I'm going along the lines with what drop your reins said. :) This is a fear/lack of trust issue, not bad behavior. She doesn't feel safe with you. That's not meant to be a slame at you, it's just horse psychology. So, go for a walk and as you walk, put yourself right behind her shoulder, kind of where you sit when you ride. The reason you do this is so you can "feel" where her first THRESHOLD is leaving the barn. When you feel her tighten up, hesitate, etc. STOP. Do not push her past this point, otherwise you will distroy her confidence. Now just wait with her, run her neck, and wait for signs that tell you she is ready to move on. She will lower her head, lick her lips, give a big sigh, blink her eyes a lot, snort, blow, etc. Then continue on. Do this everyday, on the ground, until she has little to no thresholds. Then you can progress to the saddle, and in the saddle you do the SAME THING. This issue is all about her thresholds. If you allow her time to gain confidence, she will respect you and trust you more because you are doing what a leader SHOULD do. Good leaders do not push the other party into situations where they feel scared.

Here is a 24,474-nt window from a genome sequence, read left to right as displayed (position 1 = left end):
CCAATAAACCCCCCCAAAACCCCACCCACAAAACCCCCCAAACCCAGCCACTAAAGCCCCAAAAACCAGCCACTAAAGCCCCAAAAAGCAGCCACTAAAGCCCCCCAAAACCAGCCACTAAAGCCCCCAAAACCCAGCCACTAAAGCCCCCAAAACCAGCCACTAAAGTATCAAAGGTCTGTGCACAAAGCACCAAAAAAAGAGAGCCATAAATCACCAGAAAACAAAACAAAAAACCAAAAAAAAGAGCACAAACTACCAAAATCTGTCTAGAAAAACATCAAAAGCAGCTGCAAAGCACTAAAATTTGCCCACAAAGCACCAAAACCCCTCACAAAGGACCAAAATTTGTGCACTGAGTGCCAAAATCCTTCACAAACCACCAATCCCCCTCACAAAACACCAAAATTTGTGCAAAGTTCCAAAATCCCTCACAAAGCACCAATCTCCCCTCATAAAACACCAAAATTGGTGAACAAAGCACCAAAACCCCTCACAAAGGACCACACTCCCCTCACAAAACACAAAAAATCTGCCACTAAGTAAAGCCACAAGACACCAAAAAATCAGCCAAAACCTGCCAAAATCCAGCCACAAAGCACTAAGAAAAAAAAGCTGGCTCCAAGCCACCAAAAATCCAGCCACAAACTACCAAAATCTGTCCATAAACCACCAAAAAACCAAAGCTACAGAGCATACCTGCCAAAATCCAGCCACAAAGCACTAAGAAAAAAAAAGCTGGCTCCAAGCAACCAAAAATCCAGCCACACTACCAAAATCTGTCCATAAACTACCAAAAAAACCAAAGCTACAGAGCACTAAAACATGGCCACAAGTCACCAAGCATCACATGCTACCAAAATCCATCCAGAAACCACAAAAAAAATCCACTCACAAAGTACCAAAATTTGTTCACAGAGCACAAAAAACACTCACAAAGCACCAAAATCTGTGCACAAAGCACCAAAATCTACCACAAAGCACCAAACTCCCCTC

On one note, I will have to disagree with luvs2ride. If she gets scared and starts running around or acting up, DO NOT punish her. It's not bad behavior, she's only acting out of instinct. She's just a prey animal. If she acts up, it's because you blew past one of her thresholds, so you need to retreat and find the spot where she calms down and gets comfortable again. If you need an exercise to calm her down, put your back to a fence and send her back and forth. This is a version of change of direction and it will get her thinking again. Whatever you do, DO NOT let her go in circles! If a horse is on adrenaline, his instinct is to go forward and if you let that happen then it will only feed her anxiety. Backwards, sideways, and changes of direction are good things to do when a horse is on adrenaline.